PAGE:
• U.S. Supreme Court Clarifies Limitation Period for Claims Relying on Constructive Discharge
  • March 22, 2017 | Authors: Zachary A. Ahonen; Michael W. Padgett; Scott James Preston; Melissa K. Taft; Craig W. Wiley
  • Law Firm: Jackson Lewis P.C. - Indianapolis Office
  • U.S. Supreme Court Clarifies Limitation Period for Claims Relying on Constructive Discharge

    Under a constructive discharge theory, an employee’s limitation period to file a discrimination claim with the Equal Employment Opportunity Commission begins upon the constructive discharge, not before, the United States Supreme Court has ruled, giving clarity to timing considerations of constructive discharge claims. Green v. Brennan, 136 S. Ct. 1769 (2016).

    A critical element of most discrimination claims is the presence of an “adverse employment action” taken against an employee. Often, this adverse employment action is the employee’s involuntary termination. However, an employee can sidestep this requirement if he can demonstrate that:
    1. his employer discriminated against him to the point where a reasonable person in his situation would have felt compelled to resign, and
    2. he actually resigned his employment.
    The Court found that an employee’s limitation period to file a discrimination claim could not begin when the alleged discriminatory acts occurred because the employee could not bring his cause of action until he actually had resigned. Additionally, the Court could not find any indication in the pertinent federal regulation of a contrary intent. Finally, the Court held that, as a matter of practicality, the constructive discharge date is the “trigger date” that made the most sense.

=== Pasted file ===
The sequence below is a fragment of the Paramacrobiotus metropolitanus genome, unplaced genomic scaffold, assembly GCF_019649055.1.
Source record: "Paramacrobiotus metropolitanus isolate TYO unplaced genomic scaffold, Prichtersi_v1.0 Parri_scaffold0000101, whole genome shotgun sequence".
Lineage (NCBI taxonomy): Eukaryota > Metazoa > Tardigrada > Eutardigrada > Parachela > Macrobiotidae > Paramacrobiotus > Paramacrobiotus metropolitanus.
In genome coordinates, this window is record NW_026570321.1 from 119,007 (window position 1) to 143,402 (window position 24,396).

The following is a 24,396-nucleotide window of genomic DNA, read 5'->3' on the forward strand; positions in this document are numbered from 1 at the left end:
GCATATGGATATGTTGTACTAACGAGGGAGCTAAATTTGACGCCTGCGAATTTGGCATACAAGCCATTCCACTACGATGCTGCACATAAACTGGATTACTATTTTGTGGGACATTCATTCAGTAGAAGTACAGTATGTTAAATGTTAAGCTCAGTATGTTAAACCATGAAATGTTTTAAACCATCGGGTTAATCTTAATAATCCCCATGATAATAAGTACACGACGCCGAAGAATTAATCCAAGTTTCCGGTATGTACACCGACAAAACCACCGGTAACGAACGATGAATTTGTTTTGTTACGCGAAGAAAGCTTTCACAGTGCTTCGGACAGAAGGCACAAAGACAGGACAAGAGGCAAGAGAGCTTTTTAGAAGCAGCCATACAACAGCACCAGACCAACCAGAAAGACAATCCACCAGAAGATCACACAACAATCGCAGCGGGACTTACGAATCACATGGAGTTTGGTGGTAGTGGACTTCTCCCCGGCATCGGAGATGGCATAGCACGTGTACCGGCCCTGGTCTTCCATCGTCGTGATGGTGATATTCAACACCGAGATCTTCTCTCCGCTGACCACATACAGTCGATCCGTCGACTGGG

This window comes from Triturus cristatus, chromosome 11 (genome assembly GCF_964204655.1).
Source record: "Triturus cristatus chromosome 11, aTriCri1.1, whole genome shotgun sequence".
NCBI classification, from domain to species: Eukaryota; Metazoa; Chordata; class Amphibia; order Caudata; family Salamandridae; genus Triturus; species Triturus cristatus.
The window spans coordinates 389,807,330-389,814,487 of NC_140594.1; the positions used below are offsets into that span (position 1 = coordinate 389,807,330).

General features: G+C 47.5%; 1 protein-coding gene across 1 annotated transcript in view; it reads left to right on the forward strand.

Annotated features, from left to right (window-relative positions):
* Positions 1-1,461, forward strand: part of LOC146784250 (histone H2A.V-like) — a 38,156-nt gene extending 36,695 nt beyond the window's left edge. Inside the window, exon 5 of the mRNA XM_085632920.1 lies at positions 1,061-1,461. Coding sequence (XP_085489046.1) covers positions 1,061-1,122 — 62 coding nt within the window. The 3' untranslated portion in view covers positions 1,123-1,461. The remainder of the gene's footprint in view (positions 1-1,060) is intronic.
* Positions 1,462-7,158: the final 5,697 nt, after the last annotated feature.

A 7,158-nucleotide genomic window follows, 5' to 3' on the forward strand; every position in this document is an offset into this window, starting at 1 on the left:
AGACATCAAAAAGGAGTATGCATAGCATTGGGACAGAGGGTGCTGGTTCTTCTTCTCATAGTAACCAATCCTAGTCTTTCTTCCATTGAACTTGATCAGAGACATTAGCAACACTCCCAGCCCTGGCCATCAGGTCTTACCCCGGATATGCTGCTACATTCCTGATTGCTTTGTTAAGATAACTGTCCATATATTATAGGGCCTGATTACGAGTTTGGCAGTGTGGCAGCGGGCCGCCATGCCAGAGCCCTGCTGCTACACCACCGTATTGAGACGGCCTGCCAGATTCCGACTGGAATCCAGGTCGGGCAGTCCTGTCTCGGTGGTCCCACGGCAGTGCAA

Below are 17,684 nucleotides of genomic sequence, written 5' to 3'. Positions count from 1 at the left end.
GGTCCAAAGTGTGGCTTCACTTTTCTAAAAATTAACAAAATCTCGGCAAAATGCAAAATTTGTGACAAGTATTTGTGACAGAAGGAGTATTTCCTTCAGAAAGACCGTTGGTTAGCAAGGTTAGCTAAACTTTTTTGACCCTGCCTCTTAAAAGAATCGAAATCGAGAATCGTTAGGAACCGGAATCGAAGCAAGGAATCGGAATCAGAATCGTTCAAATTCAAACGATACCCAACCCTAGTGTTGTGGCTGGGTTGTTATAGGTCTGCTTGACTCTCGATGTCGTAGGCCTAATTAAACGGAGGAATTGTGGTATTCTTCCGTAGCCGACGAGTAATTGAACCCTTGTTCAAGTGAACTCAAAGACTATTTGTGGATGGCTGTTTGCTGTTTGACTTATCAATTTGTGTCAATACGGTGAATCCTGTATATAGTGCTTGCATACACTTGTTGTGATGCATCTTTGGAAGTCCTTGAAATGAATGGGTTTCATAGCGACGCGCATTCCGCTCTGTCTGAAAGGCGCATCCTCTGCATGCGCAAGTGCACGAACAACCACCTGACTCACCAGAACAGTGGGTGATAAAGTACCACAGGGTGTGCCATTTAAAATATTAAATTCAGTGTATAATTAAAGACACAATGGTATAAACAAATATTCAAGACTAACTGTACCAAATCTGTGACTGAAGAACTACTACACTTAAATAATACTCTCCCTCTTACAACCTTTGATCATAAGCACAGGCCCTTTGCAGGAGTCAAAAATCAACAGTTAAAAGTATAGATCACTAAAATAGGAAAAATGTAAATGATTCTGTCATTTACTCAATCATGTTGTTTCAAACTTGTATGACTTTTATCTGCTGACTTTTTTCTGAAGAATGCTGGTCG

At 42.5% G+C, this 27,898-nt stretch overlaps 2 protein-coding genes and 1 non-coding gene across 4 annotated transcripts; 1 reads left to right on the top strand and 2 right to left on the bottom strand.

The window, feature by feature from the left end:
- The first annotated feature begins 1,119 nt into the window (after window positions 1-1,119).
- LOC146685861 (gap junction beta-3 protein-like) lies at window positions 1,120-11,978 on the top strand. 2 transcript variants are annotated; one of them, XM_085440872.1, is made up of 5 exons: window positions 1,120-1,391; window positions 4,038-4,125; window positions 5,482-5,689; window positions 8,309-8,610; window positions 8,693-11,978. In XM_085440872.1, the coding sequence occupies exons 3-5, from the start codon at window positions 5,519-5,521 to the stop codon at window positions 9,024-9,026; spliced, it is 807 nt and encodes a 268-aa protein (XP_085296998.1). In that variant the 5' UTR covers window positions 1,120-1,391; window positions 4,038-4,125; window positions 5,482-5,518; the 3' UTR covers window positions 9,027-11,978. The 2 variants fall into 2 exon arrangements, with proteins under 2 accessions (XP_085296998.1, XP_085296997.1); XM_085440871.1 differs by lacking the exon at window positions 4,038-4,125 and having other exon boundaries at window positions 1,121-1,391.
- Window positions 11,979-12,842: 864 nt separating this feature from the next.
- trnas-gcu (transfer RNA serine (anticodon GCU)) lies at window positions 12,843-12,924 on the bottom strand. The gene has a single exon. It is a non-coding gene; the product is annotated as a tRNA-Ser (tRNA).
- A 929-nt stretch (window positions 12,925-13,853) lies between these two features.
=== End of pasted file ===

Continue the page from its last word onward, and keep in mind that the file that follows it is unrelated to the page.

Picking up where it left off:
Equally as important, the Court determined that the date of an employee’s resignation under the constructive-discharge theory is the date an employee provides notice (if any) to the employer of an intent to resign, rather than the actual date of resignation. For example, if an employee provides an employer with the customary two weeks’ notice, the employee’s resignation date and the beginning of his limitation period is the date he provides that two weeks’ notice, not his last day working with the employer.

    Timing should not be overlooked when considering effective defenses against employment-related claims.